From the moment educators would stand in awe of interactive whiteboards, to the moment where students were assigned an iPad to work from, there have been numerous revelations and trends in the world of teaching in past years.
Not only have learning styles differed, but there has also been a diversion in the use of educational technologies.
With the rise of experiential learning plans, teachers are on the lookout for fresh and engaging ways to keep learners active and to maintain a healthy balance of work and play in the classroom.
So, what are three major shifts that have worked in schools so far?
— TeachThought (@TeachThought) August 27, 2019
A dynamic approach to SEL skill development
As explained in a recent article by The Brookings Universal Center for Education, a key theme of transformative K-12 education is the emphasis on social and emotional learning (SEL) skills development.
When teachers tune into their students’ SEL skills and attempt to heighten them, learners receive long-term benefits.
“Education can take advantage of the malleability of the adolescent brain to bolster the cognitive, social, and emotional skills that can positively change the life trajectory of youths,” the article notes.
Supported by CASEL research, benefits are plenty.
“For example, 57 percent more students in schools with an SEL programme improved their skills compared to students in schools without an SEL programme, 27 percent more improved their academic performance, and 24 percent more improved their emotional well-being and social behaviour,” CASEL highlights.
Shifting the focus onto a wide range of skills such as SEL, rather than just broad academic abilities, the world of teaching has become multi-faceted and open to new ways of thinking.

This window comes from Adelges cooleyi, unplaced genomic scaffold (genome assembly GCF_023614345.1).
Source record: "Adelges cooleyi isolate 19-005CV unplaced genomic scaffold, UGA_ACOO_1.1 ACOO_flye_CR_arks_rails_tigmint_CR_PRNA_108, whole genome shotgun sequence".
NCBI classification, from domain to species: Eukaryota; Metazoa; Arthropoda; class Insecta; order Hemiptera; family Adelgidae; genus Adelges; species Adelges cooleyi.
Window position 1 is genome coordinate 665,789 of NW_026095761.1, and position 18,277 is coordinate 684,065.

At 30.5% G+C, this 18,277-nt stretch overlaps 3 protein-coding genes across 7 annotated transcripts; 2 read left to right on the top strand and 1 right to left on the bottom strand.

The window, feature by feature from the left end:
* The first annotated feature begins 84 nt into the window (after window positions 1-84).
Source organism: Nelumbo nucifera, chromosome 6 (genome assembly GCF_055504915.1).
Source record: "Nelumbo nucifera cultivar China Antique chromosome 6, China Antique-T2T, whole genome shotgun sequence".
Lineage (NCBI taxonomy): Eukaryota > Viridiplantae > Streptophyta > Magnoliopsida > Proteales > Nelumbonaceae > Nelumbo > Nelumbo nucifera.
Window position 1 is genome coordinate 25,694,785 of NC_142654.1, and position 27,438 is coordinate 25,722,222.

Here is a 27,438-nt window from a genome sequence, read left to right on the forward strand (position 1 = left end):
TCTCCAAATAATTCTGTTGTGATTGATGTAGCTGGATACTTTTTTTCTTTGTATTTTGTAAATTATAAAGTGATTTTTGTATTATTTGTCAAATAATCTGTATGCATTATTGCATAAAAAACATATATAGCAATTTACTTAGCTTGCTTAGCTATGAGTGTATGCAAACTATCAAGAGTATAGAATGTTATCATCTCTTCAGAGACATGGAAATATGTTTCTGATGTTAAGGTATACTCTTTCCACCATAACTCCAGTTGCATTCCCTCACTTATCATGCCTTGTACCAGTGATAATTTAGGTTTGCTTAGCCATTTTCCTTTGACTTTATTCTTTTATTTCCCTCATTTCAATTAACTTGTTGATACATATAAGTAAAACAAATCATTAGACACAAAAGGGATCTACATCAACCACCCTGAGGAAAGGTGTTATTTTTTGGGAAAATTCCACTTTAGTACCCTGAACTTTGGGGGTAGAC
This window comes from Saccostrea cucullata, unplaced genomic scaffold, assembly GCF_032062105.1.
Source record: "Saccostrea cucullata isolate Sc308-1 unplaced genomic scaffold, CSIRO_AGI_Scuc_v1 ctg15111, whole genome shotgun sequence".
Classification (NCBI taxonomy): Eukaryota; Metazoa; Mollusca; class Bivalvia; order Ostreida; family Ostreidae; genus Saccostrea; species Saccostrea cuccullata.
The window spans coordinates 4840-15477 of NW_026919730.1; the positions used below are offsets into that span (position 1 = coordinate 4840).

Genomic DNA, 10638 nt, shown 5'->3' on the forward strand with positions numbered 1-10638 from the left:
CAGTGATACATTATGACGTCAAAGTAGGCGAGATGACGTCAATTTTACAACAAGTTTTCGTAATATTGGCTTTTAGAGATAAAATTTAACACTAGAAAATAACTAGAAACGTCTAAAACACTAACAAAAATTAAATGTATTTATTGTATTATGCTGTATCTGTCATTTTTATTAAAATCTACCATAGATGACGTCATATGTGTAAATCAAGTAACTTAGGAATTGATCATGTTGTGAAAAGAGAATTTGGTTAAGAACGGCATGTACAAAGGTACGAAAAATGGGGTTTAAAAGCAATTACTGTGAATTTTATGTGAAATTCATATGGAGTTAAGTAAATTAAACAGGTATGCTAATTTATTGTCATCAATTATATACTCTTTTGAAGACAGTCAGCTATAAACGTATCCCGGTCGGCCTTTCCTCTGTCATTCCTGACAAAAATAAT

Rolling in the robots
The introduction of AI minds is a new addition to the global education sector.
Automation isn’t set to replace teachers anytime soon and the use of robots in the classroom may still be in its infancy, but there are already examples of how they are being used. To boot, early testing suggests robots can help facilitate students’ learning.
From Tega, MIT’s Personal Robots Group’s social robot that resembles a soft toy and acts as a learning companion for children that is also being used to help children pick up a second language, to the NAO Robot who is 58 cm-tall and from Softbank Robotics; robots are rolling their way into classrooms across the world.
A huge shift in the world of teaching, a robotic sidekick helps to improve students’ communication skills and increases engagement within lessons.
— TeachThought (@TeachThought) August 19, 2019
Integrating the Internet of Things (IoT)
A growing trend in schools today, the Internet of Things (IoT) is a term that refers to connecting any device with an on and off switch to the internet (and/or to each other).
Helping schools become more energy-efficient, and helping them to save money, IoT is an integral tool that impacts both lesson plans and school designs.
According to Medium, “Within school buildings and in classrooms smart HVAC systems may help save money and energy by functioning only when needed.”
It also helps to keep schools secure, with internet-connected security cameras and student ID cards with radio frequency identification device chips, IoT helps to ease teachers’ concerns about their learners’ welfare.
And even though these are just a handful of shifts that are happening right now in the world of teaching, with the rise of tech and AI-integrated initiatives, there will inevitably be more to come.